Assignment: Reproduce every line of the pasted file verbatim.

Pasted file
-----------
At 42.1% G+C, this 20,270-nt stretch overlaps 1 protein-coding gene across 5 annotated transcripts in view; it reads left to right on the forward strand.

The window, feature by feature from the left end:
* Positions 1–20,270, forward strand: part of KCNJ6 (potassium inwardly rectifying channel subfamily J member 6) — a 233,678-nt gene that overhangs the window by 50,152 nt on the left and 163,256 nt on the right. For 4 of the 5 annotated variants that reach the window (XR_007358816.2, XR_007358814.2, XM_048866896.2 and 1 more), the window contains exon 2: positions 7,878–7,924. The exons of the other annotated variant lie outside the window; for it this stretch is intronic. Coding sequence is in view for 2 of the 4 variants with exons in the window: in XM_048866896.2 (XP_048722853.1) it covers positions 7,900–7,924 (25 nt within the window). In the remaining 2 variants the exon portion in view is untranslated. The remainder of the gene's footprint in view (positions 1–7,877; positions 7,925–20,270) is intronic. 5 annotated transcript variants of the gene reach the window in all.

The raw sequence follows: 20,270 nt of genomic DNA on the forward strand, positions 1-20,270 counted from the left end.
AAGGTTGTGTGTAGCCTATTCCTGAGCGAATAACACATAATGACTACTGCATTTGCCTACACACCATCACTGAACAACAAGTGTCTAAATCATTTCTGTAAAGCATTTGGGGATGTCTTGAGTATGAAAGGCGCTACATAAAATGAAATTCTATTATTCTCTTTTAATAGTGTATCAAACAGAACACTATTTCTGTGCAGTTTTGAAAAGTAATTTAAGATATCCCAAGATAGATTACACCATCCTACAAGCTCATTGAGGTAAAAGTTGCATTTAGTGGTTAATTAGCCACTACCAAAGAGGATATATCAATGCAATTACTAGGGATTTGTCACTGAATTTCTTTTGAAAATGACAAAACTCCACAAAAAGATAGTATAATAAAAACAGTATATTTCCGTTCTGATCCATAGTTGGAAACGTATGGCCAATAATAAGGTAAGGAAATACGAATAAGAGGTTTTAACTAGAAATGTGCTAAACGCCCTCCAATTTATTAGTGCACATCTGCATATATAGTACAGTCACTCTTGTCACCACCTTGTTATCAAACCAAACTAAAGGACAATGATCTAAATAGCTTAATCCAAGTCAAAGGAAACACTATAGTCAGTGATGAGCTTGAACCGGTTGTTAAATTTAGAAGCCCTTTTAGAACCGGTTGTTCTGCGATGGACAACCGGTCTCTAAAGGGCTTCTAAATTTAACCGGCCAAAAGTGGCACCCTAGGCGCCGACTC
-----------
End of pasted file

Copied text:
At 42.1% G+C, this 20,270-nt stretch overlaps 1 protein-coding gene across 5 annotated transcripts in view; it reads left to right on the forward strand.

The window, feature by feature from the left end:
* Positions 1–20,270, forward strand: part of KCNJ6 (potassium inwardly rectifying channel subfamily J member 6) — a 233,678-nt gene that overhangs the window by 50,152 nt on the left and 163,256 nt on the right. For 4 of the 5 annotated variants that reach the window (XR_007358816.2, XR_007358814.2, XM_048866896.2 and 1 more), the window contains exon 2: positions 7,878–7,924. The exons of the other annotated variant lie outside the window; for it this stretch is intronic. Coding sequence is in view for 2 of the 4 variants with exons in the window: in XM_048866896.2 (XP_048722853.1) it covers positions 7,900–7,924 (25 nt within the window). In the remaining 2 variants the exon portion in view is untranslated. The remainder of the gene's footprint in view (positions 1–7,877; positions 7,925–20,270) is intronic. 5 annotated transcript variants of the gene reach the window in all.

The raw sequence follows: 20,270 nt of genomic DNA on the forward strand, positions 1-20,270 counted from the left end.
AAGGTTGTGTGTAGCCTATTCCTGAGCGAATAACACATAATGACTACTGCATTTGCCTACACACCATCACTGAACAACAAGTGTCTAAATCATTTCTGTAAAGCATTTGGGGATGTCTTGAGTATGAAAGGCGCTACATAAAATGAAATTCTATTATTCTCTTTTAATAGTGTATCAAACAGAACACTATTTCTGTGCAGTTTTGAAAAGTAATTTAAGATATCCCAAGATAGATTACACCATCCTACAAGCTCATTGAGGTAAAAGTTGCATTTAGTGGTTAATTAGCCACTACCAAAGAGGATATATCAATGCAATTACTAGGGATTTGTCACTGAATTTCTTTTGAAAATGACAAAACTCCACAAAAAGATAGTATAATAAAAACAGTATATTTCCGTTCTGATCCATAGTTGGAAACGTATGGCCAATAATAAGGTAAGGAAATACGAATAAGAGGTTTTAACTAGAAATGTGCTAAACGCCCTCCAATTTATTAGTGCACATCTGCATATATAGTACAGTCACTCTTGTCACCACCTTGTTATCAAACCAAACTAAAGGACAATGATCTAAATAGCTTAATCCAAGTCAAAGGAAACACTATAGTCAGTGATGAGCTTGAACCGGTTGTTAAATTTAGAAGCCCTTTTAGAACCGGTTGTTCTGCGATGGACAACCGGTCTCTAAAGGGCTTCTAAATTTAACCGGCCAAAAGTGGCACCCTAGGCGCCGACTC